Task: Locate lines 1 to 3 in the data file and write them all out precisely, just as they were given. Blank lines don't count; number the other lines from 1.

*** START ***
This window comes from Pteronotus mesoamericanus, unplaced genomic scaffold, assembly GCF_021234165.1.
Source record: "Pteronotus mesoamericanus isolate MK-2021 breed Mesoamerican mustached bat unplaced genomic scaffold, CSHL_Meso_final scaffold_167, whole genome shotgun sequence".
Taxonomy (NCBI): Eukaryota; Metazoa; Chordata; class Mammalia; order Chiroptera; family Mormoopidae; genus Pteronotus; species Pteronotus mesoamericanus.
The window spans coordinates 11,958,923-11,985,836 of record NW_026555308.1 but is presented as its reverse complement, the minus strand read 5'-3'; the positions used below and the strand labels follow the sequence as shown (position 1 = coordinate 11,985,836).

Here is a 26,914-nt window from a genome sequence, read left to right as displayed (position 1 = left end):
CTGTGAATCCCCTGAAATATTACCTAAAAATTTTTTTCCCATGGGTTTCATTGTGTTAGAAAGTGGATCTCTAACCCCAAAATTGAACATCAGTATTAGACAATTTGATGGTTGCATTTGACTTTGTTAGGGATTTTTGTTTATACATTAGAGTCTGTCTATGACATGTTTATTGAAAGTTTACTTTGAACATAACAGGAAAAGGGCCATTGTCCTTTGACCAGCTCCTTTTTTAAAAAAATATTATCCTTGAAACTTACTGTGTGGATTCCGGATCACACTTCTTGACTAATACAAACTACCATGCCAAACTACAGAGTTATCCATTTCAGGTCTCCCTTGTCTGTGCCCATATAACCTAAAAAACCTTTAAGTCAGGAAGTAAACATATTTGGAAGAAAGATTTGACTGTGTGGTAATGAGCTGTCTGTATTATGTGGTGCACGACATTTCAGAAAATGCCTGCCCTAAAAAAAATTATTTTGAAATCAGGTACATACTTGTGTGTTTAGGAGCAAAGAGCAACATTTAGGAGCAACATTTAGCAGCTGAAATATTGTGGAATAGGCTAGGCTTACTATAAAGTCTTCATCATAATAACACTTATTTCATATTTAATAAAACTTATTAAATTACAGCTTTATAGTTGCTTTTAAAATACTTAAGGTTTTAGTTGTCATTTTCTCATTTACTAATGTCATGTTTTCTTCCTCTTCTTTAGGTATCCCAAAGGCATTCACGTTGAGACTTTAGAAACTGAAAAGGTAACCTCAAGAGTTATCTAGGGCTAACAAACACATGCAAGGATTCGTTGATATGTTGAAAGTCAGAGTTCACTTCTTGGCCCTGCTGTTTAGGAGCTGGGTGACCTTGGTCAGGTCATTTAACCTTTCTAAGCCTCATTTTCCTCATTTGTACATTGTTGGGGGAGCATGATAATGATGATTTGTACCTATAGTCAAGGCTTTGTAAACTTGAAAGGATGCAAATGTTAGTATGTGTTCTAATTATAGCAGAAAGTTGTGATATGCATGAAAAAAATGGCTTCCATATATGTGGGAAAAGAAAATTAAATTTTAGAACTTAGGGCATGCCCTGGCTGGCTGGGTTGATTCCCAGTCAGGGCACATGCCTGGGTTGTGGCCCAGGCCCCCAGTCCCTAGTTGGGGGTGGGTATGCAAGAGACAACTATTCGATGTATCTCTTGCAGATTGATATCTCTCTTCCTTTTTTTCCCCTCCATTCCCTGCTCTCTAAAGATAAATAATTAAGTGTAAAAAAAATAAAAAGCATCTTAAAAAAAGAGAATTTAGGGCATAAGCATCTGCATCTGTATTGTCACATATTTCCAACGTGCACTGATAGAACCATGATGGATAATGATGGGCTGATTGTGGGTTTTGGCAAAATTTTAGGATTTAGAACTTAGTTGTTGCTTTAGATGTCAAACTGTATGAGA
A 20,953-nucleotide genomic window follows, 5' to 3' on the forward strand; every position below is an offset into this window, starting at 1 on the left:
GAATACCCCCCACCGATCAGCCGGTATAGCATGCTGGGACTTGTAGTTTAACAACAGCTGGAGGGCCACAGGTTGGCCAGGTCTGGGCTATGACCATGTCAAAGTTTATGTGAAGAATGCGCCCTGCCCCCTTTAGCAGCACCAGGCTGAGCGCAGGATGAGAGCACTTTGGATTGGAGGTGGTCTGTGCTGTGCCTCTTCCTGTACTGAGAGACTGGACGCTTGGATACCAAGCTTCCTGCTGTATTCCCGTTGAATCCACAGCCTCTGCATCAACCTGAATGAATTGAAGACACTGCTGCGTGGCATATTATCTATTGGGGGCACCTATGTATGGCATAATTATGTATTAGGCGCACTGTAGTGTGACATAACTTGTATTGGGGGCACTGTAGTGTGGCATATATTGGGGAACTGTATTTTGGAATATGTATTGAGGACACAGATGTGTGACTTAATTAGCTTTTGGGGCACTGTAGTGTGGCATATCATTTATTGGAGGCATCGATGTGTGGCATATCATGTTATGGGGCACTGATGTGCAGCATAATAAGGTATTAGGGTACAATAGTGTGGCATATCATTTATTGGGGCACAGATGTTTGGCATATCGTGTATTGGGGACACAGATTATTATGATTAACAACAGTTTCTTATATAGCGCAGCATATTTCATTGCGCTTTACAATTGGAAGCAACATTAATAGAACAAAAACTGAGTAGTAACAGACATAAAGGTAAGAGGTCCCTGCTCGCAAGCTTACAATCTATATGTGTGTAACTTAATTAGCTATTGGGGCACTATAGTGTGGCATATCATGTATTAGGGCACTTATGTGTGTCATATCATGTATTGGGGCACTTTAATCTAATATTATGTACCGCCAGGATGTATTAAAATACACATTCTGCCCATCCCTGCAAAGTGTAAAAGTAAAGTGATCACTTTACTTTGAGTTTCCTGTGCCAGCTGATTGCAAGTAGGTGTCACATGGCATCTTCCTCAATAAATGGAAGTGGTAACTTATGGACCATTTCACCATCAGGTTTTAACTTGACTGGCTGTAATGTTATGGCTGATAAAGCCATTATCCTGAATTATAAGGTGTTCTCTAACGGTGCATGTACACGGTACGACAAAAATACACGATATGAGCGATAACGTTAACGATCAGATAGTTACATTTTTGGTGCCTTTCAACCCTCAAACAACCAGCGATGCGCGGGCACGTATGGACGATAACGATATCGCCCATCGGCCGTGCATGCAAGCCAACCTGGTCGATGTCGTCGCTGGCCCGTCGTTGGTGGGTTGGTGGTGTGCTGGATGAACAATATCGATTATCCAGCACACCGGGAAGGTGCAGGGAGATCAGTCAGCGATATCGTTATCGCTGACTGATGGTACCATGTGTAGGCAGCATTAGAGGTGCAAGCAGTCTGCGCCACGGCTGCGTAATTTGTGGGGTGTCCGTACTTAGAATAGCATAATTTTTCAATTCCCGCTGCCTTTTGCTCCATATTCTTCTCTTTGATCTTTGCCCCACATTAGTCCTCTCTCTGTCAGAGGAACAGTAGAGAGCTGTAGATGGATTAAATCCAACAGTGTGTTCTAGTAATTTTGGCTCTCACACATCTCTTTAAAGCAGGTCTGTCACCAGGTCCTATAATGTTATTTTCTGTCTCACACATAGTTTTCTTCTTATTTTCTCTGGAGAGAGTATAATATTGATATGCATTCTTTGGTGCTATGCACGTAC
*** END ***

This window comes from Pteronotus mesoamericanus, unplaced genomic scaffold, assembly GCF_021234165.1.
Source record: "Pteronotus mesoamericanus isolate MK-2021 breed Mesoamerican mustached bat unplaced genomic scaffold, CSHL_Meso_final scaffold_167, whole genome shotgun sequence".
Taxonomy (NCBI): Eukaryota; Metazoa; Chordata; class Mammalia; order Chiroptera; family Mormoopidae; genus Pteronotus; species Pteronotus mesoamericanus.